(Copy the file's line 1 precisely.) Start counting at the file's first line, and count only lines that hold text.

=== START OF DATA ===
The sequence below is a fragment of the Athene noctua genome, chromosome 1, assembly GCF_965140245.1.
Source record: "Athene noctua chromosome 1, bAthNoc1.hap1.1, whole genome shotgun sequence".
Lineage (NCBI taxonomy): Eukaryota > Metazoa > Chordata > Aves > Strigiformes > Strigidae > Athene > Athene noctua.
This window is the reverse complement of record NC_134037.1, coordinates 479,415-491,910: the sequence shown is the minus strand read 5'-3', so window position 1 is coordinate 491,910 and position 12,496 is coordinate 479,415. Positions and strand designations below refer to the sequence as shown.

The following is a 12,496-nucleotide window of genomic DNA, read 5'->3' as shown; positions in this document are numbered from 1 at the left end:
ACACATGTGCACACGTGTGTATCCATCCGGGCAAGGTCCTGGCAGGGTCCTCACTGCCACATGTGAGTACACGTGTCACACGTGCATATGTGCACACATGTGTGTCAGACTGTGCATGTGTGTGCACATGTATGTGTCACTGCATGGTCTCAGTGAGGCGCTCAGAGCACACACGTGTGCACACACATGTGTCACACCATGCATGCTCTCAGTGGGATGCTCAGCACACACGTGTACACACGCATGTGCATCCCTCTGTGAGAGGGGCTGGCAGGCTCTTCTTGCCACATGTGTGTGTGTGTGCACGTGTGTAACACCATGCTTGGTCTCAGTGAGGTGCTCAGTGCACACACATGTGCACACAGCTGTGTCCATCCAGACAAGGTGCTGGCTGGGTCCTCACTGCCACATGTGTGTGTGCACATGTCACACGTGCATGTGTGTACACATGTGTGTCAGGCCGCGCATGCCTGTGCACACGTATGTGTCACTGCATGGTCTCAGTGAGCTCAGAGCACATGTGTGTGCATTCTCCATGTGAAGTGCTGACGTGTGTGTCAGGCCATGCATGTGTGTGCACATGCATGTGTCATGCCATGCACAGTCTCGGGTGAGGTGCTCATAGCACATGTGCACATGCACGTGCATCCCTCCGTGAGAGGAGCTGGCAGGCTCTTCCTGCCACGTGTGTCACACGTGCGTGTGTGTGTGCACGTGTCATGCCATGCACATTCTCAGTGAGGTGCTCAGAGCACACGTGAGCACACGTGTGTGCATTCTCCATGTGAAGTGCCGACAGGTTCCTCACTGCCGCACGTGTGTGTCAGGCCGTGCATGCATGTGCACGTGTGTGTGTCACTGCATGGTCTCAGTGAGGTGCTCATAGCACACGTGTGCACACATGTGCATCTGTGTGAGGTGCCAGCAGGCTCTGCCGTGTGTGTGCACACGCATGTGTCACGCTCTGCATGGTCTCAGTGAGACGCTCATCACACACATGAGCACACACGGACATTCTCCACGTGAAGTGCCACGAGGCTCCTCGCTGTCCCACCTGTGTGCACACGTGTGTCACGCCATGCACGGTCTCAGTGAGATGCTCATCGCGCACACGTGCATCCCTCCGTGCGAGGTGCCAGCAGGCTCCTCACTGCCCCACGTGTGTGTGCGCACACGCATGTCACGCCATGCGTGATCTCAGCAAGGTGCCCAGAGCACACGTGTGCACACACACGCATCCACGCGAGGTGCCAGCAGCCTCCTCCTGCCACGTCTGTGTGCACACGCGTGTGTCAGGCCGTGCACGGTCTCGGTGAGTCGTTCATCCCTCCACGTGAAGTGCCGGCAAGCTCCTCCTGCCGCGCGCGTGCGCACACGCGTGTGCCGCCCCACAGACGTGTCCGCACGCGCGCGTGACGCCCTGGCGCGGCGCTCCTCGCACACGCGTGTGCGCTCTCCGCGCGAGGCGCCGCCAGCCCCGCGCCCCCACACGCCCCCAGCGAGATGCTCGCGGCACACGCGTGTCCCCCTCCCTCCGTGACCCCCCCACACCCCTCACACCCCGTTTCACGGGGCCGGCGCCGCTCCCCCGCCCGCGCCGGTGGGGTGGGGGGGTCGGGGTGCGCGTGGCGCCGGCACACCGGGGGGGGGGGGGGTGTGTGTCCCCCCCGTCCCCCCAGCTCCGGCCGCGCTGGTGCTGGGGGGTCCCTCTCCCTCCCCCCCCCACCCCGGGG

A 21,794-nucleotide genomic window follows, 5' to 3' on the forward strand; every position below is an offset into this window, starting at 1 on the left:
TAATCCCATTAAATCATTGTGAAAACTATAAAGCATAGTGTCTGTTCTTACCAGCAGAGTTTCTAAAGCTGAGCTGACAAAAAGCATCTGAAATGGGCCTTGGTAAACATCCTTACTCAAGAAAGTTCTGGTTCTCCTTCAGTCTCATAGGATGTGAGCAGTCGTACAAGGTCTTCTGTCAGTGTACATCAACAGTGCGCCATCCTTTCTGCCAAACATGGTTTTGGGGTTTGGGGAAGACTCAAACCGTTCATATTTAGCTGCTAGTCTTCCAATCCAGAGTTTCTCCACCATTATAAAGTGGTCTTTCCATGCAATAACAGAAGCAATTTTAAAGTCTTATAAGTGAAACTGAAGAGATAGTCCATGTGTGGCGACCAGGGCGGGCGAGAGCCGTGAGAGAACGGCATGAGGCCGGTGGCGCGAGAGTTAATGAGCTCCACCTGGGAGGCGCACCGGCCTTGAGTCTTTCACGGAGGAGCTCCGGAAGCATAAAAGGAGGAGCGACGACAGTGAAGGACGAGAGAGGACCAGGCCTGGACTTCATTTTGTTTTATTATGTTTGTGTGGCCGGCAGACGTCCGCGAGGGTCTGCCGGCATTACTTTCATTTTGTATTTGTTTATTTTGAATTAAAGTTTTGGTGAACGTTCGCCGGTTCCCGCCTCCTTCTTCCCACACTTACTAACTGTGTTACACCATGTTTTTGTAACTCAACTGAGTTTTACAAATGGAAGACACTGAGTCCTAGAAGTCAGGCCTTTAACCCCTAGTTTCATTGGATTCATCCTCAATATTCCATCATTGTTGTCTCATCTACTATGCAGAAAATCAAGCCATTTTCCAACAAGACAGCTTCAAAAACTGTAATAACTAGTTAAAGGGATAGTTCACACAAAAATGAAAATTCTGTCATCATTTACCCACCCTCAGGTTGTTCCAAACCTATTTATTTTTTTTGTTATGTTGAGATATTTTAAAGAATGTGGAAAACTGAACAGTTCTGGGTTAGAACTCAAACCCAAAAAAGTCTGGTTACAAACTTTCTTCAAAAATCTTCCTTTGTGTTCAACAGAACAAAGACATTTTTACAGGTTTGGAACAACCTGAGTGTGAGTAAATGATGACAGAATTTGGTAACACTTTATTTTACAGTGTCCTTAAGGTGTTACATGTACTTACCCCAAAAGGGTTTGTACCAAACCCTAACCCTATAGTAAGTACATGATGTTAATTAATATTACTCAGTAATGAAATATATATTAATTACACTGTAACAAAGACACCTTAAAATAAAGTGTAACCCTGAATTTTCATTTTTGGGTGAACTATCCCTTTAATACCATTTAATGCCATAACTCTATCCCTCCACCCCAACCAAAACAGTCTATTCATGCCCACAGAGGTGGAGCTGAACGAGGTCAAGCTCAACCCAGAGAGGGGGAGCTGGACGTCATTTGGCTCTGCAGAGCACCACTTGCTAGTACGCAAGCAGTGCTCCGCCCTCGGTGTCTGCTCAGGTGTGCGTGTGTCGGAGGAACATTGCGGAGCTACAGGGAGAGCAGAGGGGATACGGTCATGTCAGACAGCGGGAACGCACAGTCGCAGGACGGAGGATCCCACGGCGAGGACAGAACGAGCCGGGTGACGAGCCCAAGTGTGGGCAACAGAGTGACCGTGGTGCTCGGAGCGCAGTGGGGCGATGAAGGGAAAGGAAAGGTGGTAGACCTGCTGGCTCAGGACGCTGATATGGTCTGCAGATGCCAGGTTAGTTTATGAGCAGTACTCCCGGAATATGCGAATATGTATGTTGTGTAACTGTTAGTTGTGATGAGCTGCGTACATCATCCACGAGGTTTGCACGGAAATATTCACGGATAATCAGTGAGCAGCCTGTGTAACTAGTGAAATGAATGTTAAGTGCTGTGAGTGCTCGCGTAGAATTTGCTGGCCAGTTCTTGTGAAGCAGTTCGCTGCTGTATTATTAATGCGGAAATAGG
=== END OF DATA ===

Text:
The sequence below is a fragment of the Athene noctua genome, chromosome 1, assembly GCF_965140245.1.